Basilica of the Annunciation
|Church of the Annunciation|
Church from north
|Ecclesiastical or organizational status||Minor Basilica|
|Dome height (outer)||55 metres|
- This article refers to the basilica in Nazareth. For information on the church associated with the Blagoveschenskaya Tower in Russia, see Kremlin towers or Cathedral of the Annunciation.
The Church of the Annunciation (Hebrew: כנסיית הבשורה, Arabic: كنيسة البشارة, Greek: Εκκλησία του Ευαγγελισμού της Θεοτόκου, Ekklisía tou Evangelismoú tis Theotókou), sometimes also referred to as the Basilica of the Annunciation, is a Catholic Church in Nazareth, in northern Israel. It was established over the site where the Catholic tradition holds to be the house of Virgin Mary, and where angel Gabriel appeared to her and announced that she would conceive and bear the Son of God, Jesus – an event known as the Annunciation.
The church was established at the site where, according to one tradition, the Annunciation took place. Another tradition, based on the apocryphal Protoevangelium of James, holds that this event commenced while Mary was drawing water from a local spring in Nazareth, and the Greek Orthodox Church of the Annunciation was erected at that alternate site.
Late Roman/Byzantine shrine
Christian tradition has held that a structure was commissioned by Emperor Constantine I, whose mother, Saint Helena, helped to found churches commemorating important events in Jesus Christ's life. The Church of the Annunciation was founded around the same time as the Church of the Nativity (the birthplace) and the Church of the Holy Sepulchre (the tomb). Some version of it was known to have still been in existence around 570 AD.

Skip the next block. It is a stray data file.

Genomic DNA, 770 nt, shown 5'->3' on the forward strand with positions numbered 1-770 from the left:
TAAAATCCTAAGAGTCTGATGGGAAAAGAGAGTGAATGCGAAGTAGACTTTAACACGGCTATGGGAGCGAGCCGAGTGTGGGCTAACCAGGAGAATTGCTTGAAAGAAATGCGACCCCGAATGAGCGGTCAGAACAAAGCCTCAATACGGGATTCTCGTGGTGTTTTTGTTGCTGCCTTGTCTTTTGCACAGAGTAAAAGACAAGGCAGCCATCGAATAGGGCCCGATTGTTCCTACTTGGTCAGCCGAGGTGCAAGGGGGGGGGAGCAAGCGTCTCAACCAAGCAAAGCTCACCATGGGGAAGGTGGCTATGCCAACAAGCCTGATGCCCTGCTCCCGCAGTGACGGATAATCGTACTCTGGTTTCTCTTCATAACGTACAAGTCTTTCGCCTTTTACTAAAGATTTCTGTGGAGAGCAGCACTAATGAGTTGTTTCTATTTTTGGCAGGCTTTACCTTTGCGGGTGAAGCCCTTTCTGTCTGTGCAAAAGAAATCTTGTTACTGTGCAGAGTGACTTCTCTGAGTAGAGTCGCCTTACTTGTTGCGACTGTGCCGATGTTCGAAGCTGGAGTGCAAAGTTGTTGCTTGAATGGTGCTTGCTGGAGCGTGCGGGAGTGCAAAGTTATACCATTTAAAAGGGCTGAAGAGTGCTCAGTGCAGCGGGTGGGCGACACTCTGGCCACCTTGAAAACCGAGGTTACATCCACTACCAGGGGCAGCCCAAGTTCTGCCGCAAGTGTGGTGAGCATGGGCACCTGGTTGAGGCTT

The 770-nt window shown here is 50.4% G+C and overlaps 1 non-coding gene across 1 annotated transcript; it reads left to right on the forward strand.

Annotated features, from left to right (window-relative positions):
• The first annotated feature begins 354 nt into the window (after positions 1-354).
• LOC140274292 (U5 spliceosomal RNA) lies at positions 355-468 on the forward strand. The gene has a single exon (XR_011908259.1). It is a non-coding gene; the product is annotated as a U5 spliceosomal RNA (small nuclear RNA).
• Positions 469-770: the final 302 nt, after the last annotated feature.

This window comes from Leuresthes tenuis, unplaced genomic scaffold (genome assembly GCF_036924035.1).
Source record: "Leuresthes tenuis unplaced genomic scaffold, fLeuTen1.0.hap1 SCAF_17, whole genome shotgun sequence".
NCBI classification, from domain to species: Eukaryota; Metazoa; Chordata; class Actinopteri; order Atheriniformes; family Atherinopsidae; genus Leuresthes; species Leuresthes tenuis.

A competing view is that the Church was the site of the Holy House of Loreto, which, according to Christian legend, was transported by angels across the sea to Loreto, Italy, at the time of the Muslim conquest.
The second church was built over the ruins of the Byzantine era church during the Crusades, following the conquest of Nazareth by Tancred in 1102. The Crusader era church was never fully completed. Five Romanesque capitals carved by artists from northern France, and discovered during excavations in 1909, had not yet been installed in 1187 when news of Saladin's victory in the Battle of Hittin reached the city. Saladin granted permission to Franciscan priests to remain in Nazareth to oversee services at the church.
Mamluk and early Ottoman period
A small number of Franciscans managed to stay in Nazareth until the fall of Acre in 1291. In the three centuries that followed, the Franciscans were in and out of Nazareth, depending on the local political situation, which was constantly in flux. Franciscan accounts of this period document their expulsion in 1363, their return in 1468 and a massacre of some of their members in 1542. Local Christian families with Franciscan support took care of the holy site even during this difficult period.
17th- and 18th-century churches
Emir Fakhr ad-Din granted the Franciscans permission to return to Nazareth and the church ruins in 1620, at which time they constructed a small structure to enclose the holy grotto that is venerated as the house of Mary.
The old church was completely demolished in 1954 to allow for the construction of a new basilica. The new basilica was designed by the Italian architect Giovanni Muzio, and built by the Israeli building firm Solel Boneh during the years 1960–1969. The Chief Engineer at this project was Ing. Shlomo Lopatin (Aluf) who was dedicated to the Basilica building process for more than 10 years, and it was indeed his life-project. It is built in a style sometimes characterised as Italian Brutalism.